Asset Class Returns - 2/28/2023

Kirk Kreikemeier |

Recall the year started off strong in January with all major asset classes higher except for commodities.  The bond market was also pushing against the Fed, with rates falling across all maturities in anticipation of Fed rate cuts later in 2023.  Then a red-hot January jobs report was released in early February and rates rose substantially, retracing the drop in rates from January and a bit more.  This was reinforced by hotter than expected inflation readings – CPI mid-month and PCE end of month.  Looking at the table above, Emerging Markets and REITS had the largest losses for the month, though long-dated treasuries saw similar losses, down about 5%.

The major asset classes graph below shows the total returns for the past 12 months.  You can see the reverse in returns starting at the beginning of February for all asset classes.  It is interesting to note the two extremes are both international equities – developed markets (EFA) leading while emerging markets (EEM) trailing the most.  The next two lowest returns are from rate sensitive asset classes.  US REITS (IYR) were not only hit by the reversal in rates but also some cracks showing up in commercial real estate.  The US Bond Index (AGG) is down but note you are now getting paid a reasonable yield on the index which offsets some price loss.  Unfortunately the losses are seen quickly with rising rates but the yield is slowly earned over the course of the year.  At the sector level, Tech and Industrials saw the highest return while Energy and Utilities were laggards.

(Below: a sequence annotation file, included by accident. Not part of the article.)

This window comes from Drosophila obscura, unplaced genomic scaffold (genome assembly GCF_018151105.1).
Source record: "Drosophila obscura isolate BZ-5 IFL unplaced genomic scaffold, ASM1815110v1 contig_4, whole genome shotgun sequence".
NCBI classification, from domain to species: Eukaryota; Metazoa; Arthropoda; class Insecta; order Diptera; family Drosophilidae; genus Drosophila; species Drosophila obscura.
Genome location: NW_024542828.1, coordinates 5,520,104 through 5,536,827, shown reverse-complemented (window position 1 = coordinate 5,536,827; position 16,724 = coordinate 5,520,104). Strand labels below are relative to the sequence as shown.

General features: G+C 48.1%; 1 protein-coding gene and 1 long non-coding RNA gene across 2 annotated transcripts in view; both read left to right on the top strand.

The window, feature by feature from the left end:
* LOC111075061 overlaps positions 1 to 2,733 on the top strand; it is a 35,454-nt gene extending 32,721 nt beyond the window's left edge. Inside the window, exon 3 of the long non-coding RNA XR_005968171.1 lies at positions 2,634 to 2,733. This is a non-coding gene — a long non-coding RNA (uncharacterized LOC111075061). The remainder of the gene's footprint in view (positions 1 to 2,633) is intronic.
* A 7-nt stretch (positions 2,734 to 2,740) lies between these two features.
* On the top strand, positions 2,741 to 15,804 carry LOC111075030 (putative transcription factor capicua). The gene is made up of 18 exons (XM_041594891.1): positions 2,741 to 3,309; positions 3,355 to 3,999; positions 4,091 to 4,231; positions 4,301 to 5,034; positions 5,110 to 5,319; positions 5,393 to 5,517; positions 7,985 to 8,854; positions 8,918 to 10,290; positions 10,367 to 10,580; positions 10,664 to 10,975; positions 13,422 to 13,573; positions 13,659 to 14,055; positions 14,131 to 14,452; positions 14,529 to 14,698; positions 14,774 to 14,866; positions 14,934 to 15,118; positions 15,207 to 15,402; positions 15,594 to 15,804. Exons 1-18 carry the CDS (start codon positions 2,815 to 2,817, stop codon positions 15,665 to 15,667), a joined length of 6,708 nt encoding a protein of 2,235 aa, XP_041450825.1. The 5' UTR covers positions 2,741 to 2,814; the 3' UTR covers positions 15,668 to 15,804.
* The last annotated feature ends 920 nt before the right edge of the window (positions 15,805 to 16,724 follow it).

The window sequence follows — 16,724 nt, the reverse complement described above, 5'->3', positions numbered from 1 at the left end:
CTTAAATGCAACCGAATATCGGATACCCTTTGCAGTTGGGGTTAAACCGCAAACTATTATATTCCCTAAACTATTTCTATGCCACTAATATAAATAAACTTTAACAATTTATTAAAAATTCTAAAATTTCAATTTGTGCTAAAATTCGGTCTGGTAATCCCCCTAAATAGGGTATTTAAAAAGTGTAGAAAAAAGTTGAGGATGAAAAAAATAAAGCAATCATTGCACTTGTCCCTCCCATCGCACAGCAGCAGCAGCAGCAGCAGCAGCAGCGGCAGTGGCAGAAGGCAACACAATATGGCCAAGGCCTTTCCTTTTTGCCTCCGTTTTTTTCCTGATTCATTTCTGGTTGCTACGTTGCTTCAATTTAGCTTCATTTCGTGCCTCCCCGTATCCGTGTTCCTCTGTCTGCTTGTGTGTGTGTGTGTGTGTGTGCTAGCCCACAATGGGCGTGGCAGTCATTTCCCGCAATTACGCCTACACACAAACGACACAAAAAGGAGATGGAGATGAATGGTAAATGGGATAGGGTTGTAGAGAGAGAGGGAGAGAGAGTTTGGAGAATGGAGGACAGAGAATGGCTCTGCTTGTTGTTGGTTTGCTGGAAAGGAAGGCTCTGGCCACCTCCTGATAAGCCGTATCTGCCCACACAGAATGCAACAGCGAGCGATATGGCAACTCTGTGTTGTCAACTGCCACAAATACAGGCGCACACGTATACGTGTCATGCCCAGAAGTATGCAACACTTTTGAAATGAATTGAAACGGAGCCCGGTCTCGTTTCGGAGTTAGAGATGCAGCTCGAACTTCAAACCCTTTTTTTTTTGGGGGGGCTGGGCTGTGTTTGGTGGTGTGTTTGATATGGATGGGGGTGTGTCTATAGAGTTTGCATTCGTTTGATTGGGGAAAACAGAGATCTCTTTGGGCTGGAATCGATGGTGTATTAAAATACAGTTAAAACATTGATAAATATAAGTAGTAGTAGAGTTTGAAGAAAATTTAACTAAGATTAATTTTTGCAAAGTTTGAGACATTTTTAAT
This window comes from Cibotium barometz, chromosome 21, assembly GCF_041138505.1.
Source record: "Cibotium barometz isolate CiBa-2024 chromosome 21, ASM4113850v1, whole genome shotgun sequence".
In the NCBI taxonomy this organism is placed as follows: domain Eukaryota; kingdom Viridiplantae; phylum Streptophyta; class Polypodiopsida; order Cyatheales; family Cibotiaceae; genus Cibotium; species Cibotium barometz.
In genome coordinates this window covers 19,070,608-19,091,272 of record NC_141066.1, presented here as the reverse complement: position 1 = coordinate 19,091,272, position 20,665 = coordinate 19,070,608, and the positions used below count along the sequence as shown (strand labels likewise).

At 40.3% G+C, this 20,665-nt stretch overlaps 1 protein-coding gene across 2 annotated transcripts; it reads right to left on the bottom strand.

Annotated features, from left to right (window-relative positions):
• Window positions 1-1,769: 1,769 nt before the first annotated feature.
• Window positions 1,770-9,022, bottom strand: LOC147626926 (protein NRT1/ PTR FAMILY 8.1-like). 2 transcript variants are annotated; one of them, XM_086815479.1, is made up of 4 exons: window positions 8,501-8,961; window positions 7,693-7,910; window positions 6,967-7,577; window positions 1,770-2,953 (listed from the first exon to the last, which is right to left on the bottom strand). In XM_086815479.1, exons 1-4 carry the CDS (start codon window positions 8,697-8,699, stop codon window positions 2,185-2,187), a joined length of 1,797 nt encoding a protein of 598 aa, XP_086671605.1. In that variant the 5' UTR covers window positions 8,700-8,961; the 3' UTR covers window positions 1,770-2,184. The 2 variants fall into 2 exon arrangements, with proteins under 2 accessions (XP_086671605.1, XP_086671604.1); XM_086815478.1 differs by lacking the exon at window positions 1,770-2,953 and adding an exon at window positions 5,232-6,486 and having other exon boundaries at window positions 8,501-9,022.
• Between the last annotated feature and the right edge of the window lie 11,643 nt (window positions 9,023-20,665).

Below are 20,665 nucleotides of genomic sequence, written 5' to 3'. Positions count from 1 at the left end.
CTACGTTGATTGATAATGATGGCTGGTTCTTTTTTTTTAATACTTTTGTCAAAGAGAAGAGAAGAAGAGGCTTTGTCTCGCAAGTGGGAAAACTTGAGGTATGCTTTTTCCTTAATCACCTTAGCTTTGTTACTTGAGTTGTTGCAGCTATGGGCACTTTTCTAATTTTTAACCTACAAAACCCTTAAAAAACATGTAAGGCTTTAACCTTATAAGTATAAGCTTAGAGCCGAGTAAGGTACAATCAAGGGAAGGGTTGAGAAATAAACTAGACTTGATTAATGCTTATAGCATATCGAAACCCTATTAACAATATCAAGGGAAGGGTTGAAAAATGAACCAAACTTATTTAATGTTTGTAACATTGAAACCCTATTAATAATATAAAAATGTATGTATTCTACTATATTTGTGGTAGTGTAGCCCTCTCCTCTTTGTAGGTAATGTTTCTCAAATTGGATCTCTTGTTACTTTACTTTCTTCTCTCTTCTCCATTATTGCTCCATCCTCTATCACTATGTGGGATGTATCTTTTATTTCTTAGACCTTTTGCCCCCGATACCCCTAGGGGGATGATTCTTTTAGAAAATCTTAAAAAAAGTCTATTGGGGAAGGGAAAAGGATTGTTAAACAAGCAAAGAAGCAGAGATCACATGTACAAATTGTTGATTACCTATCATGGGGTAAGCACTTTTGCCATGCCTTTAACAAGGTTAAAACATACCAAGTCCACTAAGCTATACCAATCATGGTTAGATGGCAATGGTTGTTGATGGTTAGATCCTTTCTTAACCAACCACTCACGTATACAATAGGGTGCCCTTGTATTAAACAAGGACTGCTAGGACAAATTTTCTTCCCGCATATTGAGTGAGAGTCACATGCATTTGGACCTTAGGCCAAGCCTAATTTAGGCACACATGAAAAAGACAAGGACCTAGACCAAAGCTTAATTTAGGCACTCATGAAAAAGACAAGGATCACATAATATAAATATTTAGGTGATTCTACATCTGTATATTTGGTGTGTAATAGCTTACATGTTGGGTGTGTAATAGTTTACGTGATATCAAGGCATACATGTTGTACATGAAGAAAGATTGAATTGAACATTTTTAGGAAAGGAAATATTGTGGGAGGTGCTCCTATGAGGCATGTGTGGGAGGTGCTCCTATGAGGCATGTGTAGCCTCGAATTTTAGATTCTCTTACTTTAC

Rates reversed course at the beginning of February and are now higher than beginning of year levels, though not as high as the peak last fall – except for short-term rates.  There was a significant repricing of likely rate hikes in the future which can be seen by the rapid rise in 2-year rates (up about 0.70% for February alone).  The slow and steady 3-month Treasury Bill continues to top the chart at over 4.85% but the 2-year is rapidly catching up.  Unfortunately this rate rise is showing up in higher mortgage rates after a welcome drop in mortgage rates in January.  Real yields on TIPS also rose back to relative highs, clocking in above 1.50% again.  Recall with a TIPS bond you get this fixed real yield plus actual inflation (via an increase in par amount of the bond).

It was quite surprising how much the market reversed its view of the likely Fed path on rising interest rates.  This is captured nicely by the CME FedWatch graph below.  After the FOMC meeting on February 1st the Fed Funds target range stood at 4.50% to 4.75% and the probability of two more rate hikes as implied by Fed Funds futures was less than 50% (see orange line below).  After the strong jobs report and higher than expected inflation readings, the chance of not only another 0.50% but even a 0.75% increase over the next three meetings now is being priced in at close to 80% likelihood (green line).  A 1% higher level from here even has a 20% chance priced into the market (purple line).  This is a significant shift.  The next FOMC meeting concludes on March 22 and includes the Fed’s updated economic projections.  In addition to the target Fed funds rate at year-end 2023, the inflation estimate will also be interesting to note.

Given the focus on inflation, a key driver of current Fed action, below is a graph of two different measures of core inflation (excluding the volatile food and energy components).  The Consumer Price Index (CPI - orange) is the inflation reading commonly reported in the media and released mid-month while the Personal Consumption Expenditure (PCE - blue) is the index the Fed follows and is buried in the Personal Income report at the end of month.  Recall the Fed’s stated target is getting inflation back down to 2%, though some believe that may need to be adjusted up a bit.  Regardless, a long way to go which is why short-term rates are rising.

With Chicago winters, it is nice if the first part of the year goes by quickly.  And for those looking to enjoy some after-work daylight, enjoy the “spring forward” on March 12th.  Sorry early-bird exercisers!


Posted by Kirk, a fee-only financial advisor who looks at your complete financial picture through the lens of a multi-disciplined, credentialed professional.